The Flavian Emperor Vespasian began building the Colosseum atop a giant lake that was part of Nero’s Golden House or Domus Aurea in 70-72 AD. Vespasian’s son, Trajan completed it in 80 AD. The speedy construction of the biggest amphitheatre ever built relied on tens of thousands of slaves and ingenious Roman engineering. This stadium hosted bloody forms of public spectacle, gladiator fights, ruthless public killings of criminals, and exotic, brutal matches between animals such as lions, zebras, and elephants brought from distant provinces.
Pacification of the masses was a primary function of this stadium that held up to 75,000 audience members from all classes. It was a free, public space that replaced the megalomaniacal Nero’s multi-acre personal palace. Bread and circuses, the satirical poet Juvenal suggests, is all the masses need. Entertainment, the circus of distraction, serves the purposes of many forces of power over time.
This elliptical site of spectacle’s state of ruin is remarkable. It has been freely plundered to build other spaces for millennia. For example, St. Peter’s Basilica in the Vatican incorporates 2,500 cartloads of materials from the Colosseum into its structure. The lack of medieval and Renaissance era connection to the Imperial Roman culture that constructed this four story, six acre sight of contest, execution, and entertainment allowed for its current state of sublime dilapidation.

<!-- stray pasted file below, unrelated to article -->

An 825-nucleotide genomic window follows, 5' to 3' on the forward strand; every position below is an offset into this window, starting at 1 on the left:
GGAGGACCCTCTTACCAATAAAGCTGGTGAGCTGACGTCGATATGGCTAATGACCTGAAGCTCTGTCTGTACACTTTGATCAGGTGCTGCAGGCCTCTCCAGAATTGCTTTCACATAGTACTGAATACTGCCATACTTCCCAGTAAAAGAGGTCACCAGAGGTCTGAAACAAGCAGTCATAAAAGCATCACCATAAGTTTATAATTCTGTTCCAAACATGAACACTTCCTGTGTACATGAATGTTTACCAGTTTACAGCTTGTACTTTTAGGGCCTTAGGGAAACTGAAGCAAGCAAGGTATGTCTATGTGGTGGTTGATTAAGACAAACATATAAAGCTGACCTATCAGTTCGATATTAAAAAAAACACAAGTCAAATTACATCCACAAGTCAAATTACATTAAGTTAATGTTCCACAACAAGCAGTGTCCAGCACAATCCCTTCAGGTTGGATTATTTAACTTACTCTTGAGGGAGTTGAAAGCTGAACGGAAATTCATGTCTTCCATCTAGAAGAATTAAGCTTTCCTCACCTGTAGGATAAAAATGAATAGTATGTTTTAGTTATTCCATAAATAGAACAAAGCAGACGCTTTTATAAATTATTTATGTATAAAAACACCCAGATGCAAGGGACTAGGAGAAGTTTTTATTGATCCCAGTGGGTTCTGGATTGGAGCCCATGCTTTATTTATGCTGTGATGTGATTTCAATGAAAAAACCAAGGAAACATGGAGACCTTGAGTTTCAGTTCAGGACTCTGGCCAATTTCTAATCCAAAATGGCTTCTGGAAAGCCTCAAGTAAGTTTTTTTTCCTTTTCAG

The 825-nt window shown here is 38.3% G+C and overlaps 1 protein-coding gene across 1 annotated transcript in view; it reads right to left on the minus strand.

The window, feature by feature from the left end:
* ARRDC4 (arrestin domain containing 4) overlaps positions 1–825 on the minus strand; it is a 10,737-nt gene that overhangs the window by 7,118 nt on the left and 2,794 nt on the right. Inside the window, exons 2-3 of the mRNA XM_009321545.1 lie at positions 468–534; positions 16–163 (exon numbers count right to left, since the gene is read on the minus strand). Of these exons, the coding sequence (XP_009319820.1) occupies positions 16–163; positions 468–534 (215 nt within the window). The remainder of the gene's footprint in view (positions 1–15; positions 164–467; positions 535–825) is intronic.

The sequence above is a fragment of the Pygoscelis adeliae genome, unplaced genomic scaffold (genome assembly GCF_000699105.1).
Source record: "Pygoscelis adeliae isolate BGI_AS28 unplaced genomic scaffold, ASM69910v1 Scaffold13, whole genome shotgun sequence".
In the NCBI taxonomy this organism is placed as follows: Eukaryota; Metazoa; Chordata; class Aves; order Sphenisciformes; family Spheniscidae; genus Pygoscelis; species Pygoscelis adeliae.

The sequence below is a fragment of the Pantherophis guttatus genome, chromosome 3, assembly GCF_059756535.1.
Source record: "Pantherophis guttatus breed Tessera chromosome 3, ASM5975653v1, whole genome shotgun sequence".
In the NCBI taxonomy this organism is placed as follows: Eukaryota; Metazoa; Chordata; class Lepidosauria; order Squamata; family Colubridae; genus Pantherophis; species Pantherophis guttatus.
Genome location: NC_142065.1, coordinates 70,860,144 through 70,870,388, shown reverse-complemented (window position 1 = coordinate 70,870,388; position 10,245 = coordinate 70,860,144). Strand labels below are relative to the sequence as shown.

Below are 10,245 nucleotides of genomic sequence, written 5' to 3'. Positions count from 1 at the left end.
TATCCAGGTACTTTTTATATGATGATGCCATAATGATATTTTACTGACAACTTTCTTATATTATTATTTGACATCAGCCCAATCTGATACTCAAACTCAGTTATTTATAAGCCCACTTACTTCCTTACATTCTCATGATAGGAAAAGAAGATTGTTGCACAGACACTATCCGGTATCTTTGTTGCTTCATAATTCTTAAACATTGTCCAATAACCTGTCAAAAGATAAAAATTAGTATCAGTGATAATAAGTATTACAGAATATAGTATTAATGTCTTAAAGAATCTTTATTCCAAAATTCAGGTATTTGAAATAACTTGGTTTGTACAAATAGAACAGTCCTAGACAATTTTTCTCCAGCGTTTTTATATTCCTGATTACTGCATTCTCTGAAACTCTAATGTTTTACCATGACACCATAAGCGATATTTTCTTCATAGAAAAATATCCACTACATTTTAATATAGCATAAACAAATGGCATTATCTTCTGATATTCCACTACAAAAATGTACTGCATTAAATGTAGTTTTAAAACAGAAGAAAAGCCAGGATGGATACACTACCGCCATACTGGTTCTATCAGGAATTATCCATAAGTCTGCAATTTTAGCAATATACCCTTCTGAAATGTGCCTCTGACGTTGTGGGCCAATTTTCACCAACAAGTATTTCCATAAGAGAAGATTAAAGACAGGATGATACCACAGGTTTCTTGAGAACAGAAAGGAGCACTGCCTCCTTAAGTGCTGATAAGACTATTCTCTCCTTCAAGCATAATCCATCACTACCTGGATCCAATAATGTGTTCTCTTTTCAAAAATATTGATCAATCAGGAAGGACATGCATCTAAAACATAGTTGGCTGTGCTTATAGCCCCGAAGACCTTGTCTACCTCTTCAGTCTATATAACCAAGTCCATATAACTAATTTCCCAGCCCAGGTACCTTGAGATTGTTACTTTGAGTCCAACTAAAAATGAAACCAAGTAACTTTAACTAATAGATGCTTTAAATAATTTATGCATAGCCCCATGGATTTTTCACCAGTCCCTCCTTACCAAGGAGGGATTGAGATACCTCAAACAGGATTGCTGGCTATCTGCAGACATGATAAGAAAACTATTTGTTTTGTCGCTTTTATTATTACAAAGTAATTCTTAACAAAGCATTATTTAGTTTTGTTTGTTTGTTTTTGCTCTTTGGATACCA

In addition to entertainment, socializing and the assertion of social stratification were integral to the Colosseum’s structure. Vendors sold food in its ambulatory arcades where Romans chatted over roasted meat and other fare. The class based assigned seating enforced social stratification, the equestrian class and vestal virgins (more on them in tomorrow’s post!) were close to the action on the first tier, Roman citizens were right above on the second level, and the plebs sat in the upper nosebleed seats.
This vast space of amusement was free and the events could last for days, with animal fights kicking off the day in the am, followed by gladiator fights in the afternoon. The animals who died in morning fights were cooked and fed the people later in the day. The drama and feasting helped to keep the people happy and arguably pacified potential unrest.
Humans don’t really change that much over time!